For the first time since I moved here in August 2010, I’m having serious doubts about my ability to live in Juneau long-term, and have been more actively considering my next move.

My closest friends all have recently serious boyfriends and/or odd work hours, so I don’t get to spend much time with them, and don’t have nearly the degree of family-style support I was remarkably fortunate to enjoy here last year. That’s okay. I’m almost 25, so I understand I’m at an age where that happens. But I’m coming to realize this is a very difficult area of the country to live in long-term without family or a significant other.


When it comes to the prospect of moving away, there are a few things that give me pause:

I love my workplaces here. My work situation right now is glorious. I am spoiled with two fun and satisfying jobs and have wonderful coworkers at both. The prospect of starting all over again in a completely different area of the country is enormously daunting, and I anticipate a rocky adjustment period.

I love the running environment. There is no question about it: this environment and community have helped me come into my own as a runner.  Incredible trails to explore and fantastic people to enjoy them with, $5 races, bald eagles accompanying me on my runs. I would feel wretched leaving this all behind.

But, real talk: after I come home from a satisfying day of work, and after I come home from a glorious weekend run with buddies… I’m all by myself again. Alaska in the winter is a tough place to be lonely.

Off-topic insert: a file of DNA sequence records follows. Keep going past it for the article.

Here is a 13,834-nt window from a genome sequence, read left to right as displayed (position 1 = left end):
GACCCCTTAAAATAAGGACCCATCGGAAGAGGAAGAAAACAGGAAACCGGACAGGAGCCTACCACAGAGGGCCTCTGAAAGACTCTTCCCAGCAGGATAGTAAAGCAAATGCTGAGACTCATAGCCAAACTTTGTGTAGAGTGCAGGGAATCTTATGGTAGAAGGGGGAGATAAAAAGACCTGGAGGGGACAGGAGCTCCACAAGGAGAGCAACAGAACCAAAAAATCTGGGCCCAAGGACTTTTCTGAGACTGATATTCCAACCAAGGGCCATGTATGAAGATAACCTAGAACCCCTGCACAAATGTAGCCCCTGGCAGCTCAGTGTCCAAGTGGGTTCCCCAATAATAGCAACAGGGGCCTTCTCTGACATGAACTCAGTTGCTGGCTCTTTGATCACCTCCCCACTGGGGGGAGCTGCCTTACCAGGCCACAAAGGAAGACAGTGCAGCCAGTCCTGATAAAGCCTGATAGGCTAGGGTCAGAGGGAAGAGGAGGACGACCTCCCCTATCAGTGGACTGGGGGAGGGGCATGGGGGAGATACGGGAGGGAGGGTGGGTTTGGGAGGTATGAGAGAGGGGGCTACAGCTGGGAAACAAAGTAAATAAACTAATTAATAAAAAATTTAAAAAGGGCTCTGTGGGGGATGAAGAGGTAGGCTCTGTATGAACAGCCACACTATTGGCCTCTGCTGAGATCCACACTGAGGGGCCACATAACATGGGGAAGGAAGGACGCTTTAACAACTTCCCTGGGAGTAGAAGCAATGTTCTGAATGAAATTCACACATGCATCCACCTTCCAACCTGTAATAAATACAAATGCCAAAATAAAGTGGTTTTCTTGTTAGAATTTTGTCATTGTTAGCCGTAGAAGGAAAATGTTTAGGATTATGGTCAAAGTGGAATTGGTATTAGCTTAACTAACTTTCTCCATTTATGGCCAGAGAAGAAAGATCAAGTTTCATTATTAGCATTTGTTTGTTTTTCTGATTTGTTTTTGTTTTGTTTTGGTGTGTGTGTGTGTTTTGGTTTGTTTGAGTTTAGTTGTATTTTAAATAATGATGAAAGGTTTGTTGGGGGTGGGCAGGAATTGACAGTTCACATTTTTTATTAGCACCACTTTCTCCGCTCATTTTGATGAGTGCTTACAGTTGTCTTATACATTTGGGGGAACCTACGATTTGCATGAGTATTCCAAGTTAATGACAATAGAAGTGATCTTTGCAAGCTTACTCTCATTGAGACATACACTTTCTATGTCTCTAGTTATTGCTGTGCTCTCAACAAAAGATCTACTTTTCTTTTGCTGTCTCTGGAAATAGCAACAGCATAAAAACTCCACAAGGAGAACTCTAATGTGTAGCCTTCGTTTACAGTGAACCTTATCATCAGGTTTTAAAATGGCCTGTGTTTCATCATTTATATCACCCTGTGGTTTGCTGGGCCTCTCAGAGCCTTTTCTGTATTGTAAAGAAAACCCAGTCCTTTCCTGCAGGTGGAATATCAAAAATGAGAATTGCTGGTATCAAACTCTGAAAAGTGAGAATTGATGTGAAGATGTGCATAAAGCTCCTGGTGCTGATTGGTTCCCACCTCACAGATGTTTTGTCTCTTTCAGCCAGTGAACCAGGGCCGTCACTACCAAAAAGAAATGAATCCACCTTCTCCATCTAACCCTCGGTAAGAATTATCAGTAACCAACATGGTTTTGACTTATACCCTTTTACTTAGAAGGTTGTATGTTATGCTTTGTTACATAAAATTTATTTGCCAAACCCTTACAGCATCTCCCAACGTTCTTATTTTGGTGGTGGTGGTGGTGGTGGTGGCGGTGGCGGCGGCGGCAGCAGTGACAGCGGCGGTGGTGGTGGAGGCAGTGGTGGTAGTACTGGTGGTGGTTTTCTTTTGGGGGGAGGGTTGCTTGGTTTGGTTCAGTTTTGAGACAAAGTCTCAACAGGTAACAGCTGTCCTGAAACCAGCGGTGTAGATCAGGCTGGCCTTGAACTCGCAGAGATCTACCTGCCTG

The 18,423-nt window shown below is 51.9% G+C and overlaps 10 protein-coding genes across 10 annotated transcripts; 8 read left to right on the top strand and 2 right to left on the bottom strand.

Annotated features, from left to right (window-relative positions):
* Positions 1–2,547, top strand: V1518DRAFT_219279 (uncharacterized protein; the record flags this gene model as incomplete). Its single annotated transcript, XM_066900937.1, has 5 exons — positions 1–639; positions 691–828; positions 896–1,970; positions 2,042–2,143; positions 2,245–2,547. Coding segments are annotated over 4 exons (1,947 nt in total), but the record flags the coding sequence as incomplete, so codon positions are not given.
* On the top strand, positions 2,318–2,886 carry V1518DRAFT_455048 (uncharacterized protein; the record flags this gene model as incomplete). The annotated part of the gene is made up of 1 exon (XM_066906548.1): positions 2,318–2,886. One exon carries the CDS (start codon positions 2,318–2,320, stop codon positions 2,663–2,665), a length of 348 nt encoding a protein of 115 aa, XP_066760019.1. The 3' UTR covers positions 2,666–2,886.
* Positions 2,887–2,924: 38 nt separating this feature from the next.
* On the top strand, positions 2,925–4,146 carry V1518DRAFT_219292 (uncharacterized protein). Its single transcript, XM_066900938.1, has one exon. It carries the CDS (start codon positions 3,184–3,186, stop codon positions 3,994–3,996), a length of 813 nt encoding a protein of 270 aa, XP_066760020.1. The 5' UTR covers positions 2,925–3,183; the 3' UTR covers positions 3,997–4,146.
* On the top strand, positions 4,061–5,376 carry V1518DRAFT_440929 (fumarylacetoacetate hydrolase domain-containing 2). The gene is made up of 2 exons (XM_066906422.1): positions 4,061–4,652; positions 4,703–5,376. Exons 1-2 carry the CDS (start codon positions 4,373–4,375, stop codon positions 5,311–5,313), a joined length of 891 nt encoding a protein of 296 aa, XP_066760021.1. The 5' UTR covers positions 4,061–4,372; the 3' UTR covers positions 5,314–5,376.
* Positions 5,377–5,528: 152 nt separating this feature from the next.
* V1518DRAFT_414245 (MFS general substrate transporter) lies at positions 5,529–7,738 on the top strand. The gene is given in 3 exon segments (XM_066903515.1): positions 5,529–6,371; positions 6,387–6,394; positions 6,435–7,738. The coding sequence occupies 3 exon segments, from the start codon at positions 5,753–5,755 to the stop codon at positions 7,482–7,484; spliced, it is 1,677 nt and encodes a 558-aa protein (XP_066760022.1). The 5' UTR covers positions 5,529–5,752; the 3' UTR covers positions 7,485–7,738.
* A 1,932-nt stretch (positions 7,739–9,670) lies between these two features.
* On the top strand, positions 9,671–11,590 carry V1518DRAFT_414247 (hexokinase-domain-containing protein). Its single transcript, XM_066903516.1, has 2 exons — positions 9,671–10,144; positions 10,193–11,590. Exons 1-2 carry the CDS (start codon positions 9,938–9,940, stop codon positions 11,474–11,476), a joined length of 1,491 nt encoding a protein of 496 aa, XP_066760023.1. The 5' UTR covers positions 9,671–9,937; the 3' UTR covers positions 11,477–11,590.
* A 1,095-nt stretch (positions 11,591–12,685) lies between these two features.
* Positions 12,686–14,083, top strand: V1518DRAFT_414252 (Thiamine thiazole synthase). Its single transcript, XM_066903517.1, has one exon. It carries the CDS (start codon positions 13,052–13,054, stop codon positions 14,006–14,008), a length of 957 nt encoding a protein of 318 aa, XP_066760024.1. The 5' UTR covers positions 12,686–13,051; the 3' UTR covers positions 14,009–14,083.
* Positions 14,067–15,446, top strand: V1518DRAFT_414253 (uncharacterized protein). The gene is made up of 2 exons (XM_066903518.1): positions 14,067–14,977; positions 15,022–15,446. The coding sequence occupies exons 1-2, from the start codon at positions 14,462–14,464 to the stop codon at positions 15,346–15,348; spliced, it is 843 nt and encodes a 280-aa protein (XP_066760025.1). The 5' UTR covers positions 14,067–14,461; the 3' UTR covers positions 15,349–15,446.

BAHAhahaha. Poor command of the English language aside, I LOL'd.

10 Comments leave one →
  1. 01/29/2012 19:34

    “Alaska in the winter is a tough place to be lonely.” Even though I’ve never even been there, I don’t doubt the supreme truth in that statement. I feel rough sometimes in Minnesota, and we’ve had a glorious winter by all standards.

    Good luck with your plans and dreams; it sounds like you’re contemplating some exciting, scary, big decisions right now. AND – take care of that foot. I never know when I should go to the doc, but if you’re worried about developing a stress fracture I’d say now’s the time. Hope the post-marathon lets up, I know I had it pretty badly myself last May.

    • 01/29/2012 19:35

      Oops – “Hope the post-marathon let down lets up.” That makes more sense. 🙂

  2. 01/30/2012 03:47

    As much as I bitch about Florida, I LOVE the fact that the high today will be 76 and I don’t own a real coat. The summers are brutal, but I’ll take hot and humid over cold any day. I find the cold depressing. Note: I consider anything under 65 cold.

    It sounds like you have some big decisions to make soon. I gotta tell you. Part of what keeps me where I am is that I have a job that is ideal and laid back. It gives me the time to pursue other things that I find more important. That goes a long way.

  3. Nicole permalink
    01/30/2012 07:29

    I’ve totally been there with the potential toe stress reaction/pain thing. I forked over $200 (bargained down from an initial $300 cost, and my insurance doesn’t cover podiatrists) for a podiatrist to take x-rays and an MRI to tell me it was definitely inflamed and to take off 7-10 days. I did just that, built up slowly, and have been ok since. I wish I hadn’t gone through the rigmarole of all that when I would’ve taken off 7-10 days anyway, but since you don’t feel like running anyway right now (and surely the weather isn’t conducive to it!), might as well nip it in the bud, take off some time, and start up again with a fresh mind and no pain!